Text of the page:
It has been a difficult few weeks for German Chancellor Gerhard Schroder. Two Cabinet members were forced to resign in January after mishandling the government's response to public fears over mad cow disease. The conservative opposition is demanding that Foreign Minister Joschka Fischer, once a radical activist, follow suit after news broke that he wounded a policeman during a street demonstration in the early 1970s. Finance Minister Hans Eichel is under attack for allegedly using official planes for private trips. As if that were not enough, Labor Minister Walter Riester is facing criticism for his lackluster performance in recent debates in parliament.
Are all these mishaps putting Schroder on the defensive? Not at all. In fact, his government's political woes have spurred him to launch a blitzkrieg of reforms--many of them controversial. In recent weeks, his Social Democrat-Green coalition has pushed through the lower house of parliament the biggest overhaul of the country's generous pension system for 120 years--shrinking the state burden and encouraging private pensions for the first time. The government has also unveiled plans to merge the three agencies that regulate the financial markets and to streamline and cut jobs at Deutsche Bundesbank, the once mighty central bank whose power has shrunk following the creation of the European Central Bank.
FASTER PACE. Schroder is even going after the arcane discount law, which limits the freedom of shops to cut prices. And he wants to slim down and restructure the army, a move that could cost 25,000 jobs. Says Finance Minister Eichel: "We['re] deflect[ing] the opposition's attacks on us with forward-looking policies."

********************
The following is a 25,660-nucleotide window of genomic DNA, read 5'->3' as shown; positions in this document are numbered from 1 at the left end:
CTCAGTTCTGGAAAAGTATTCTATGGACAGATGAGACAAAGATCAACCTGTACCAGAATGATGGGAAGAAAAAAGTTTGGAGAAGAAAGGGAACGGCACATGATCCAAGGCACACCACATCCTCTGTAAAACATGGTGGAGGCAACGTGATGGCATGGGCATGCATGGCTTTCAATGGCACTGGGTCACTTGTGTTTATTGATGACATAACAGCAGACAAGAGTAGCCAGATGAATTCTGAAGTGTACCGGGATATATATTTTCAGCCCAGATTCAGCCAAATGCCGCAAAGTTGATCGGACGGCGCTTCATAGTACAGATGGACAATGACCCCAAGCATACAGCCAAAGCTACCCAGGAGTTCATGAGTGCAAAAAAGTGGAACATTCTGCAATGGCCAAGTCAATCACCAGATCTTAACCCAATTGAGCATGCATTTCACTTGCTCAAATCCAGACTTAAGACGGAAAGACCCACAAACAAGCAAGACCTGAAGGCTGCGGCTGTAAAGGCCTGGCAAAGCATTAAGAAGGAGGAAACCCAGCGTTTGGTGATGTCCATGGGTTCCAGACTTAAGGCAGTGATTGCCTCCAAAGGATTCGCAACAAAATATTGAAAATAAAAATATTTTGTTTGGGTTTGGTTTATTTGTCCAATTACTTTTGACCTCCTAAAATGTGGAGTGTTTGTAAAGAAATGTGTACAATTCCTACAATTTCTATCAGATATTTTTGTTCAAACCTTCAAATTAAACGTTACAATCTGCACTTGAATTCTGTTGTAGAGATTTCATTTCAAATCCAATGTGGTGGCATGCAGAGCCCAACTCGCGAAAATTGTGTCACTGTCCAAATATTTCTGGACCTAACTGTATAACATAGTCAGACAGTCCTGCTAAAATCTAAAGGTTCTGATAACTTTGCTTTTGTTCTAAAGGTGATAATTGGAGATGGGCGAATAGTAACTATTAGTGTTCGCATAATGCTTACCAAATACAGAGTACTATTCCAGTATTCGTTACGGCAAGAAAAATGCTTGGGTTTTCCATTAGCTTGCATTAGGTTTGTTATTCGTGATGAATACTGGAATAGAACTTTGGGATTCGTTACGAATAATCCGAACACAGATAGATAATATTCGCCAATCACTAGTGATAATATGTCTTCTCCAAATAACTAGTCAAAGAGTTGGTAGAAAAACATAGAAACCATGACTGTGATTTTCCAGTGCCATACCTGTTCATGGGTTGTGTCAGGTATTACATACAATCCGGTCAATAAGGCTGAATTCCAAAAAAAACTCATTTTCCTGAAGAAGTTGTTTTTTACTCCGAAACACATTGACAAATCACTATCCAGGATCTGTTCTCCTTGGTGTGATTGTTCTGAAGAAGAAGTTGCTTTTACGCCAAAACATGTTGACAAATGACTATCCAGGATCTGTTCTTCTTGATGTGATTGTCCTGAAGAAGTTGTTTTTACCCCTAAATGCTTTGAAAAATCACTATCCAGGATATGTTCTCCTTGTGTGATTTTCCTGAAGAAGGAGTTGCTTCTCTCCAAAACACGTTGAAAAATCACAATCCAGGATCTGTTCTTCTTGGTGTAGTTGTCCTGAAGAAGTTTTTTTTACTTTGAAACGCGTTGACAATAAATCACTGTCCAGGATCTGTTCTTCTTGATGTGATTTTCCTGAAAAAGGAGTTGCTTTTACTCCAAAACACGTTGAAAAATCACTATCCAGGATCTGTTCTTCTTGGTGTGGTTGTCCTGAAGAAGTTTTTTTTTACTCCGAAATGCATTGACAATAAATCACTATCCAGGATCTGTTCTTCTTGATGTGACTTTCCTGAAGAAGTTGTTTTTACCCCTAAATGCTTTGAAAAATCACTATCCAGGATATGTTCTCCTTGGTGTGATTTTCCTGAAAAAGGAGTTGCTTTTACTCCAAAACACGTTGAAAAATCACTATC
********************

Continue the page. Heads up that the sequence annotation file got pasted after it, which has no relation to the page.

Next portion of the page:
There is more to Schroder's moves than political maneuvering. The Chancellor is eager to go down in history as a reformer. But since the next general election must be held by the fall of 2002, he doesn't have much more than a year to ram through major legislation. So Schroder is stepping up the pace to get reforms on the books before running for reelection and leading his party in a push for more seats in parliament.
Schroder is also hurrying to take advantage of disarray in the opposition Christian Democratic Union (CDU), still recovering from a campaign finance scandal. With a 41% popularity rating compared with CDU leader Angela Merkel's 38%, Schroder is seen by most analysts as likely to win a second term. Big tax cuts coming this year and next should further bolster his rating. "[Schroder] is in a good position to force through change," says Johannes Reich, head of equity research at Bank Metzler in Frankfurt. By pushing market-friendly reforms, Schroder is making it harder for the CDU to fashion its own platform.
Of course, the wily, 56-year-old Chancellor will still have to use all of his political skills to get his proposals turned into law. Some German states oppose his planned Bundesbank reform because it will reduce the influence of the nine regional central banks on the bank's governing council. Schroder may have to make concessions. And he may have to throw a bone to Bavaria, which will be hurt most by cutbacks in Army garrisons. But Schroder has shown he can cut backroom deals. He won labor union support for pension reform by privately promising he wouldn't touch laws that make it hard to hire and fire workers. Some analysts, though, think Schroder may be saving labor deregulation for his second term--especially if unemployment, now 8.8%, continues to decline.
In his bid to become known as a great reformer, Schroder may yet stumble. By attempting many initiatives at once, he risks stretching his government too thin. But Schroder clearly has decided it's better to try and fail than play it safe.